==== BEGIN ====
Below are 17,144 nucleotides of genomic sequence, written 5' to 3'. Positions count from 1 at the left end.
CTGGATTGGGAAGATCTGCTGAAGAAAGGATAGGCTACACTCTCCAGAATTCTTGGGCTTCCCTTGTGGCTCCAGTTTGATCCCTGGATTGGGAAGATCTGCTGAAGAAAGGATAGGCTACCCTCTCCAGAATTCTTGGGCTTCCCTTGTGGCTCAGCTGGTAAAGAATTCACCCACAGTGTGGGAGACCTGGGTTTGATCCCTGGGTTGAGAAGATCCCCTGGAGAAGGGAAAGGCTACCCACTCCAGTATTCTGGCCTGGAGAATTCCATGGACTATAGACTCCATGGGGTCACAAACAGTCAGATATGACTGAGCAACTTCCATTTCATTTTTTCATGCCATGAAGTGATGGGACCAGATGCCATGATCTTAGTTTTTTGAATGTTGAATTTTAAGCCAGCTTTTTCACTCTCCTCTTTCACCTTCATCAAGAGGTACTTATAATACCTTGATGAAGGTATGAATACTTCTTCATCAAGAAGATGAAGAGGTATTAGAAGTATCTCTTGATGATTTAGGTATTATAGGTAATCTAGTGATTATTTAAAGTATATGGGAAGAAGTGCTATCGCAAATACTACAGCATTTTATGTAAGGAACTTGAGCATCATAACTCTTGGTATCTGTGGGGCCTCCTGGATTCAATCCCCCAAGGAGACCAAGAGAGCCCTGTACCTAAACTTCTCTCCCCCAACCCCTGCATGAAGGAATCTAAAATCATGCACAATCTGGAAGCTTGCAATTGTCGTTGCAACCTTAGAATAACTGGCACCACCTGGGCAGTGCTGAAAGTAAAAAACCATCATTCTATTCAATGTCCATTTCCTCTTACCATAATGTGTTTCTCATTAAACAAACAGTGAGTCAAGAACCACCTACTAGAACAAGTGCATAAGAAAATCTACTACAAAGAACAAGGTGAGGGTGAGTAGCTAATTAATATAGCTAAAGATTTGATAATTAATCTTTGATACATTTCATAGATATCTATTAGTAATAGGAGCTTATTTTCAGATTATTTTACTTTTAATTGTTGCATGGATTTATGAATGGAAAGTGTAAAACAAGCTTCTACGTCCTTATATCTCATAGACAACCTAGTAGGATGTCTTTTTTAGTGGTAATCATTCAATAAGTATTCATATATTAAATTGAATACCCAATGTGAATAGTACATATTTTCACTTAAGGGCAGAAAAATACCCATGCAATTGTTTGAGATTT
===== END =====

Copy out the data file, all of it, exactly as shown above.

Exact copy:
Below are 17,144 nucleotides of genomic sequence, written 5' to 3'. Positions count from 1 at the left end.
CTGGATTGGGAAGATCTGCTGAAGAAAGGATAGGCTACACTCTCCAGAATTCTTGGGCTTCCCTTGTGGCTCCAGTTTGATCCCTGGATTGGGAAGATCTGCTGAAGAAAGGATAGGCTACCCTCTCCAGAATTCTTGGGCTTCCCTTGTGGCTCAGCTGGTAAAGAATTCACCCACAGTGTGGGAGACCTGGGTTTGATCCCTGGGTTGAGAAGATCCCCTGGAGAAGGGAAAGGCTACCCACTCCAGTATTCTGGCCTGGAGAATTCCATGGACTATAGACTCCATGGGGTCACAAACAGTCAGATATGACTGAGCAACTTCCATTTCATTTTTTCATGCCATGAAGTGATGGGACCAGATGCCATGATCTTAGTTTTTTGAATGTTGAATTTTAAGCCAGCTTTTTCACTCTCCTCTTTCACCTTCATCAAGAGGTACTTATAATACCTTGATGAAGGTATGAATACTTCTTCATCAAGAAGATGAAGAGGTATTAGAAGTATCTCTTGATGATTTAGGTATTATAGGTAATCTAGTGATTATTTAAAGTATATGGGAAGAAGTGCTATCGCAAATACTACAGCATTTTATGTAAGGAACTTGAGCATCATAACTCTTGGTATCTGTGGGGCCTCCTGGATTCAATCCCCCAAGGAGACCAAGAGAGCCCTGTACCTAAACTTCTCTCCCCCAACCCCTGCATGAAGGAATCTAAAATCATGCACAATCTGGAAGCTTGCAATTGTCGTTGCAACCTTAGAATAACTGGCACCACCTGGGCAGTGCTGAAAGTAAAAAACCATCATTCTATTCAATGTCCATTTCCTCTTACCATAATGTGTTTCTCATTAAACAAACAGTGAGTCAAGAACCACCTACTAGAACAAGTGCATAAGAAAATCTACTACAAAGAACAAGGTGAGGGTGAGTAGCTAATTAATATAGCTAAAGATTTGATAATTAATCTTTGATACATTTCATAGATATCTATTAGTAATAGGAGCTTATTTTCAGATTATTTTACTTTTAATTGTTGCATGGATTTATGAATGGAAAGTGTAAAACAAGCTTCTACGTCCTTATATCTCATAGACAACCTAGTAGGATGTCTTTTTTAGTGGTAATCATTCAATAAGTATTCATATATTAAATTGAATACCCAATGTGAATAGTACATATTTTCACTTAAGGGCAGAAAAATACCCATGCAATTGTTTGAGATTT